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How To Make Animated Toys

Wild, wacky toys that walk, wiggle, waddle, whirl, stagger, shuffle, shake, rattle and roll. Brilliant drawings, superb patterns, exploded diagrams and complete step-by-step instructions spur you on to make a Gallivanting Gorilla, Ornery Lobster, Sub on the Lookout, Cantankerous Triceratops and 26 other rambling, rambunctious, animated marvels.

Paperback: 309 pages

Publisher: Sterling Pub Co Inc (March 1987)

Language: English

ISBN-10: 0943822947

ISBN-13: 978-0943822945

Product Dimensions: 0.8 x 8 x 8.2 inches

Shipping Weight: 1.4 pounds

Average Customer Review: 4.5 out of 5 stars  See all reviews (29 customer reviews)

Best Sellers Rank: #803,750 in Books (See Top 100 in Books) #61 in Books > Crafts, Hobbies & Home > Crafts & Hobbies > Toys & Models > Wood Toys #351 in Books > Crafts, Hobbies & Home > Crafts & Hobbies > Wood Crafts & Carving #401 in Books > Crafts, Hobbies & Home > Crafts & Hobbies > Toys & Models > Toymaking

Whenever I am looking to make a toy for someone, this book is invariably the first one I always reach for. The plans have heaps of detail and processes for making the toys are very well thought out. These toys are not only animated, but appear to be alive, David has put a lot of effort into making these toys realistic and the movement fun for children (and lots of us not so young). As an added bonus to heaps of great plans, David has gone to great pains to talk about the processes behind designing and building a good toy, this books is worth it for this alone.

Like many scrollers I do craft shows to pay for my hobby. I bought this book as a pattern book to make the puzzles for craft shows. Since I bought it online I did not discover until I received it there was a statement inside the cover explaining you cannot make anything in the book for profit.If you want to make them just for fun it is a great book but many of the projects are very involved so I probably never will invest the time to make them since I usually make one for my son and then extras for craft shows. This book will probably just sit on my shelf and I'll work on other projects I can make multiples of.I really wish a review like this one was posted when I ordered if I had known I could not use the patterns for craft shows I would not have bought the book.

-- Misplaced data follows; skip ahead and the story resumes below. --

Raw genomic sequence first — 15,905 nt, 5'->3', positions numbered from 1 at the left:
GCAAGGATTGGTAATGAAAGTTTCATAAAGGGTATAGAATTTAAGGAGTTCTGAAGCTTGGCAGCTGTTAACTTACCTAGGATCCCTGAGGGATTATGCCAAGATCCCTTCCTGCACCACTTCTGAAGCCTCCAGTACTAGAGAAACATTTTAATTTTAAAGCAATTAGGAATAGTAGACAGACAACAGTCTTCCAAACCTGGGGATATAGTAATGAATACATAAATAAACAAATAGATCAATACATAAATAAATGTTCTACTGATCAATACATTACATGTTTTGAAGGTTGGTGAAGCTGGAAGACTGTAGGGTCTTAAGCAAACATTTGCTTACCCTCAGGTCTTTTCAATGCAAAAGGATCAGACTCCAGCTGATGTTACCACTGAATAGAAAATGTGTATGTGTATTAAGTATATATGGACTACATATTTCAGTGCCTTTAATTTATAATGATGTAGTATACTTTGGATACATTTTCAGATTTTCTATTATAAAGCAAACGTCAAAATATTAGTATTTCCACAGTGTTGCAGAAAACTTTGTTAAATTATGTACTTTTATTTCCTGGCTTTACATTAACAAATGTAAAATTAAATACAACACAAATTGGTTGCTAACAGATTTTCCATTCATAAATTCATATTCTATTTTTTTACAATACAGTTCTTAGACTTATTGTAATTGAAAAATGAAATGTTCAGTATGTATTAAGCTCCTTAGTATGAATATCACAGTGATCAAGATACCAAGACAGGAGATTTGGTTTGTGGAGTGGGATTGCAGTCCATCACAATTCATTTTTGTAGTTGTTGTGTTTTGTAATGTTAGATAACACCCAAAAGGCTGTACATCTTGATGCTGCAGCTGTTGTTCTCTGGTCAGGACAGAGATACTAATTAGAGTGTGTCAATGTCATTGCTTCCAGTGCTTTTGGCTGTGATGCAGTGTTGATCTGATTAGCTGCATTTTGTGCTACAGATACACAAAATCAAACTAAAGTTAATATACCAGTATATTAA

I've had this book for over a year and used it as the basis for a number of toys I've created. The instuctions are clear and concise. The plans are easy to follow and include scaled drawings for each toy. The author also includes a very useful discussion of materials and finishes appropriate for building children's toys and design ideas for building your own animated creations. These sections alone justify the purchase of the book. Be aware that most of the designs in the book are copyrighted and if you wish to build them for commercial purposes you will need to contact the author. My favorite plan is for a very simple to make wooden rattle based on a traditional folk art design (this is not copyrighted). I've built six rattles and presented them as gifts to new parents and have been delighted to see how much infants love to play with them. This is a great source for wooden toy makers.